It will take more than just studying for your kids to make it across the college finish line—namely, it will also take buckets and buckets of cash. More specifically, one year at an in-state public college costs about $26,000, including room, board, and books. The average cost at private colleges is more than twice that—about $53,000 per year.
How a Typical Family Pays for College
Although those numbers are certainly eye popping, most families don’t pay sticker-price figures out of pocket (and they certainly don’t bankroll the whole tab with debt).
Instead, the average student’s funding sources look like this:
Source of Financing a College Education
- Income and savings—chances are both you and your child will need to contribute pretty heavily.
- Scholarships and grants—aka free money! These may be based on financial need, academic merit, or other factors.
- Work-study jobs—one perk is that unlike other jobs income from these jobs doesn’t count against your family in financial aid calculations.
- Federal loans—money your child, or you, borrows from the government, usually at a low interest rate. These loans come with certain protections if your kid faces financial hardship after graduating.
- Private loans—money borrowed from a private entity, usually at a higher rate and with fewer protections. If your child takes out a private loan, you’ll typically need to cosign.
- Tax credits—you may be able to claim a tax credit for some amount of what your family spends on tuition and other expenses.
- Military service—if your kid serves in the military for a certain length of time before attending college, he or she may qualify for education benefits.
Tips for Paying for College
There’s no magic wand that can transform paying for college into an easy feat. But here are some pointers to keep in mind:
- Watch your deadlines.
- You won’t get any aid if your family doesn’t apply, so be vigilant about learning all deadlines that may affect you. The Free Application for Federal Student Aid (FAFSA) typically opens on October 1, and experts say there’s no reason not to apply early.
- Leave no stone unturned in the search for free money.
- Your child’s college financial aid office can help with finding opportunities, but your family should also do your own research to find private scholarships.
- Avoid big checks written out to your child.
- Assets owned directly by your child are typically assessed more heavily in financial aid calculations than assets that you own.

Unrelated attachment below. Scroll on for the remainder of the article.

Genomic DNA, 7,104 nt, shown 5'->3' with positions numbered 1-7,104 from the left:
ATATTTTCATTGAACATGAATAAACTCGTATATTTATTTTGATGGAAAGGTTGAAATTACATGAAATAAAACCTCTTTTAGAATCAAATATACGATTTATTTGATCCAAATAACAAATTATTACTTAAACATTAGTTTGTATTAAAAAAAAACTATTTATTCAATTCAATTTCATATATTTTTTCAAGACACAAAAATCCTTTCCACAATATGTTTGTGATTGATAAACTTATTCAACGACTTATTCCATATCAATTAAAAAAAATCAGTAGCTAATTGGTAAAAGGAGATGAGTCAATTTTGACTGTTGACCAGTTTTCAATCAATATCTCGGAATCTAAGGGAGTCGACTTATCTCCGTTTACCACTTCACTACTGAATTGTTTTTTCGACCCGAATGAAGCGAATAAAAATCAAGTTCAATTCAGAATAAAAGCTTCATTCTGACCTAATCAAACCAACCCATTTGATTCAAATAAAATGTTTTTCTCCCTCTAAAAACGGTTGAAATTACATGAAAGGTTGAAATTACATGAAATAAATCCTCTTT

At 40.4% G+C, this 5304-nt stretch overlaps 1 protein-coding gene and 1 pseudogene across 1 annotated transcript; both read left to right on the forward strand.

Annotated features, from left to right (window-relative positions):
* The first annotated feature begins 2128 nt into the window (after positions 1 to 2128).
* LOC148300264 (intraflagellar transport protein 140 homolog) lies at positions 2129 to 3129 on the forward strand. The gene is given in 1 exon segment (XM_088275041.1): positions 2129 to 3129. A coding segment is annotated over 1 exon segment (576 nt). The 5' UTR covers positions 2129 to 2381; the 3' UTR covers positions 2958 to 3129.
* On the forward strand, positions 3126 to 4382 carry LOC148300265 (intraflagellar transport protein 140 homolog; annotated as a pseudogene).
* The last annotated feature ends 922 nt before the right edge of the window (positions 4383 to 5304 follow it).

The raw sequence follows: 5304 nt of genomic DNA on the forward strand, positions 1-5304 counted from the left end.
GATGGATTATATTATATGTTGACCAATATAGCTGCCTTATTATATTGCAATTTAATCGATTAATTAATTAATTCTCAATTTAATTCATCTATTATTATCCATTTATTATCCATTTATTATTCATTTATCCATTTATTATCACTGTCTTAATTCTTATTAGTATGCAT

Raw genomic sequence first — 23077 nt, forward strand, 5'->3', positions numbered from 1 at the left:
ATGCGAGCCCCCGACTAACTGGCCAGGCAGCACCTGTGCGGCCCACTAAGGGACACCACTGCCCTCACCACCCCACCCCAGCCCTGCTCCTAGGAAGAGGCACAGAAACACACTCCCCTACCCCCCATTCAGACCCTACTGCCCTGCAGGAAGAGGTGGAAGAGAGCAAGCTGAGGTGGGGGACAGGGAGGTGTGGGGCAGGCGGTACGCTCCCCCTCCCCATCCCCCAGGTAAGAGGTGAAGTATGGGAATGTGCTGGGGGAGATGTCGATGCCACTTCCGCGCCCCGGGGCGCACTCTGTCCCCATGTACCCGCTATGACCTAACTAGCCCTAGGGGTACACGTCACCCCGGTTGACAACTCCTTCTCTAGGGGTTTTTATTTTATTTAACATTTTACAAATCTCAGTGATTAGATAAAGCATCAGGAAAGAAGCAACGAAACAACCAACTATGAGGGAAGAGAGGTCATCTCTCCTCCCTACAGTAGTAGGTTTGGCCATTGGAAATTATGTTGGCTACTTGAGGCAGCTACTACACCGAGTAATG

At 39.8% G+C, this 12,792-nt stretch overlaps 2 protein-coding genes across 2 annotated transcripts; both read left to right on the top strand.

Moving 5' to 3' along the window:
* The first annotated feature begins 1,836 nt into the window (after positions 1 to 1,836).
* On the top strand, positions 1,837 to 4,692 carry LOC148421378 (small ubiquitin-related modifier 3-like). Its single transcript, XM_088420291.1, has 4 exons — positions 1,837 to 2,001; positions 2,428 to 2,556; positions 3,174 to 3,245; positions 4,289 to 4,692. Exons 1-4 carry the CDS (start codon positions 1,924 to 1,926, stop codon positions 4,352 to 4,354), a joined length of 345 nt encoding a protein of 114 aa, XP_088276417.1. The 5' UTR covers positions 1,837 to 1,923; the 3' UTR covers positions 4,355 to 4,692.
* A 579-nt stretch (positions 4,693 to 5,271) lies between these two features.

- If a well-meaning friend or family member wants to help, instead of writing a large check to your child, let them pick up the tab for books for the year or find another workaround.
- Don’t sacrifice retirement.
- Financial experts strongly recommend that you avoid dipping into your own retirement savings to finance college. After all, there are no loans for retirement.
Some Fun Facts about Paying for College
There are actual scholarships available for vegetarians, for being left-handed, for being tall (or short), and for people with the last name “Zolp.”
Prices at private colleges have been rising at more than twice the rate of inflation in recent years.
College is incredibly expensive, though most families get some relief from grants and scholarships.
In addition to that “free money,” a typical family uses a combination of savings, income, and loans to afford college.
To help ease the burden, make sure you stay on top of aid deadlines, conduct a comprehensive search for grants and scholarships, and avoid dipping into your retirement savings when it comes time to pay.
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Tina Hay is Founder and CEO of Napkin Finance, a financial literacy platform that breaks down complex financial topics in 30 seconds or less. Currently residing in Los Angeles, Hay is a seasoned entrepreneur bringing a diverse background encompassing finance, technology and film to Napkin Finance and is the author of Napkin Finance Build You Wealth in 30 Seconds or Less. You can find her here